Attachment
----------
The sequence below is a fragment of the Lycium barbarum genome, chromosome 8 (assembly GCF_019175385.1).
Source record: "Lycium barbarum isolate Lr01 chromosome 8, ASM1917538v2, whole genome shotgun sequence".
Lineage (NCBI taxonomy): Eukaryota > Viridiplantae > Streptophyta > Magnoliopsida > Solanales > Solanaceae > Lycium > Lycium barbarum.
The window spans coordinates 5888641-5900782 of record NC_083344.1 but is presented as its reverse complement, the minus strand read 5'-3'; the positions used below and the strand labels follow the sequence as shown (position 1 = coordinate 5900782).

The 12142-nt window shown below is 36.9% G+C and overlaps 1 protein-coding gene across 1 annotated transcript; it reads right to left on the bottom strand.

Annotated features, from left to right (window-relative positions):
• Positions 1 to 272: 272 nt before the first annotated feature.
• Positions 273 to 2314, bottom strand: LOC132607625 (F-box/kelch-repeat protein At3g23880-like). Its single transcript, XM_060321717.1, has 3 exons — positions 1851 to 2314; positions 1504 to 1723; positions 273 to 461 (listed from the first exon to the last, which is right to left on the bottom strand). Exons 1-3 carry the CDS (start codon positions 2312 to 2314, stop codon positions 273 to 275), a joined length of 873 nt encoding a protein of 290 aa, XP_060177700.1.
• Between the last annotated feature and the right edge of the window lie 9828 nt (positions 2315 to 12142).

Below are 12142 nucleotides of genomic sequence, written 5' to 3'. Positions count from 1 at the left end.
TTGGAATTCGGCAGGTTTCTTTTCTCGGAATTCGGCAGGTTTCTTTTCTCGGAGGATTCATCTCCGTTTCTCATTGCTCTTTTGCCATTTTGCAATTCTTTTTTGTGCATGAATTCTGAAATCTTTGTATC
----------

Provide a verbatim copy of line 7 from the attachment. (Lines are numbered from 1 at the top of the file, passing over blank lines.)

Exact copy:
• Positions 1 to 272: 272 nt before the first annotated feature.